Tampa General Hospital First U.S. Emergency Department Using Rapid Blood Test for Traumatic Brain Injury, Concussion

Tampa General Hospital First U.S. Emergency Department Using Rapid Blood Test for Traumatic Brain Injury, Concussion

Tampa General Hospital’s emergency department are the first in the nation to use an FDA-cleared rapid blood test to successfully evaluate patients 18 and older with mild traumatic brain injury (TBI), including concussions. Results are available in approximately 15 minutes.

A plasma sample is inserted into the portable device to conduct a test. Then the test can quickly provide important information that can help providers determine care and treatment plans. In addition, this streamlined process could rule out the need for a CT scan.

A rapid blood test for evaluating concussions can be a real game-changer,” says Dr. Jason Wilson, associate professor, Department of Internal Medicine, in the USF Health Morsani College of Medicine and director of the Emergency Department Clinical Decision Unit, Tampa General . “It provides definitive data as we work to confirm a concussion or a traumatic brain injury.’’

Neurological and cognitive exams have been the primary method of diagnosing a concussion. Typically, CT scans are used to identify a more serious injury, such as a brain bleed. The i-STAT TBI Plasma test uses plasma from a patient’s blood sample to look for markers associated with brain injury to rule out the need for a CT scan.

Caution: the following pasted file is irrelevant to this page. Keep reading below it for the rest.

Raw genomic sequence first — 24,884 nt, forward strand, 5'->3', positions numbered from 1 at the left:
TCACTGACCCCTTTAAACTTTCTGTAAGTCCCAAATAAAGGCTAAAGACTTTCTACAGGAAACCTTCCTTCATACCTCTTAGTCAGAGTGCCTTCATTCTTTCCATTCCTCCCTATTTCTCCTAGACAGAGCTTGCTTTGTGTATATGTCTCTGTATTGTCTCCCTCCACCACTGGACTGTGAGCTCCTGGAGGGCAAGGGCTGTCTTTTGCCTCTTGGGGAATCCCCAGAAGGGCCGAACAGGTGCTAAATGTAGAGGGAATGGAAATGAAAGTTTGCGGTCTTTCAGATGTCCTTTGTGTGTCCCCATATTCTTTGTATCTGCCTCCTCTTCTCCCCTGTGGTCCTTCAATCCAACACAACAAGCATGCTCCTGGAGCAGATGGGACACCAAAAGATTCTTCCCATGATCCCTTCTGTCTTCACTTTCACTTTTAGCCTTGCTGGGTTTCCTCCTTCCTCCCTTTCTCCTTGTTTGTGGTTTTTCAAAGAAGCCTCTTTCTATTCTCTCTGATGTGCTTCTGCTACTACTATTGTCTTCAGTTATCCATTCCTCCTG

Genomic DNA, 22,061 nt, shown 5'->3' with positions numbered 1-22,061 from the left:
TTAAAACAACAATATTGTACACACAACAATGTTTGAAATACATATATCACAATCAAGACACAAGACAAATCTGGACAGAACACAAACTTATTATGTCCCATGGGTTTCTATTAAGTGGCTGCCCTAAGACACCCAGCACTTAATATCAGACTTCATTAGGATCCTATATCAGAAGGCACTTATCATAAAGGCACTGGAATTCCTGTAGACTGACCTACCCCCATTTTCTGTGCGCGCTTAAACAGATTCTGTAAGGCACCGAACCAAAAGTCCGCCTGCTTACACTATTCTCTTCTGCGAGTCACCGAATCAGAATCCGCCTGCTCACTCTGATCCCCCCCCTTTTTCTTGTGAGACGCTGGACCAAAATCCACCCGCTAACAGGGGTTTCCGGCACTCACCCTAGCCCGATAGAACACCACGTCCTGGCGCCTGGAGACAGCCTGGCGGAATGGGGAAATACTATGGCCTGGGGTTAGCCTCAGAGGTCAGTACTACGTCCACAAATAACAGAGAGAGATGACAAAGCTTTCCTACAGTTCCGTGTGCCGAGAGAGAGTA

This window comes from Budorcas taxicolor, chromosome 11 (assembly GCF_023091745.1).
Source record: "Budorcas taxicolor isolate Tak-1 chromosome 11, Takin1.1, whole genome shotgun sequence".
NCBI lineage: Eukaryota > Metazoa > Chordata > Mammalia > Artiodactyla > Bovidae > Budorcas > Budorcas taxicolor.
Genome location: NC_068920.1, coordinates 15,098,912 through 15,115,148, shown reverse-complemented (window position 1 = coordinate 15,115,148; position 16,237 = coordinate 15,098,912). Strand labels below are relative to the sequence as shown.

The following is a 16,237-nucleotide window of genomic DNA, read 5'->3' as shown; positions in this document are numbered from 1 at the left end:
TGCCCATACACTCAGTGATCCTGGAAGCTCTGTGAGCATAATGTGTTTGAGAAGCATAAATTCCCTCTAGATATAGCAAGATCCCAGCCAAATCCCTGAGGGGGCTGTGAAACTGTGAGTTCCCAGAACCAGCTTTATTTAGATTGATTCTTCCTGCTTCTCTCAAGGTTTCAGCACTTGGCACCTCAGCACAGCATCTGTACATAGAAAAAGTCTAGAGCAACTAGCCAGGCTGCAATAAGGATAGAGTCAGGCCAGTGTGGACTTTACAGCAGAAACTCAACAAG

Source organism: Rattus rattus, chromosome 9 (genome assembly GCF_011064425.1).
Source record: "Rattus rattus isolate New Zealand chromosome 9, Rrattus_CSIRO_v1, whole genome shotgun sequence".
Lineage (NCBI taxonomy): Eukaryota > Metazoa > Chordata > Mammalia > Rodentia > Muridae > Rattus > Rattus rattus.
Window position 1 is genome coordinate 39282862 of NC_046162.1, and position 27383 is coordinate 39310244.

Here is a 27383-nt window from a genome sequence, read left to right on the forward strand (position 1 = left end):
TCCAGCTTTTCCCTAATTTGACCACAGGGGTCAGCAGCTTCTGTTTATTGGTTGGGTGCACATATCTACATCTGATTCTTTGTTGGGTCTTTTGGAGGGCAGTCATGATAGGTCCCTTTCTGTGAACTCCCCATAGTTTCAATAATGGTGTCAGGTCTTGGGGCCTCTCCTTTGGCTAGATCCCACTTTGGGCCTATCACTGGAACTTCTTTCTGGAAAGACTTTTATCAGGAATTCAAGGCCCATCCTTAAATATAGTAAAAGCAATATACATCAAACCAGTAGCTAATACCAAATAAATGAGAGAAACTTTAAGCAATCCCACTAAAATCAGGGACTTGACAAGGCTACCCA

The test can improve efficiencies in emergency departments, reduce wait times and improve the overall quality of patient care.

“Patients can spend less time in the emergency department and will walk away with lab results that can help their doctors make treatment decisions for a full and successful recovery,” Wilson says.

Recently published research also demonstrated that the proteins this test measures may help clinicians predict recovery for someone with a more severe injury.

Here’s how the test works:

  • This test measures specific proteins present in the blood after a traumatic brain injury, including concussion.
  • A “not elevated” result can be used to rule out the need for a head CT scan.
  • For those whose test shows elevated levels, the next step is often a CT scan, and clinicians could leverage both results to evaluate whether someone has a TBI.
  • The test can free up resources in the emergency department, reducing costs and enhancing a hospital’s value-based care. For patients, it can reduce exposure to radiation from unnecessary CT scans and lessen wait times in the emergency room.

“Tampa General is the first emergency department to use this test method and make it available for patient use,” says Michele Moran, senior nursing director in the Tampa General Emergency Department. “This test gives us another tool to evaluate potential TBI patients properly. During the patient’s risk assessment and physical examination, we will determine who can most benefit from the blood test versus the CT scan.”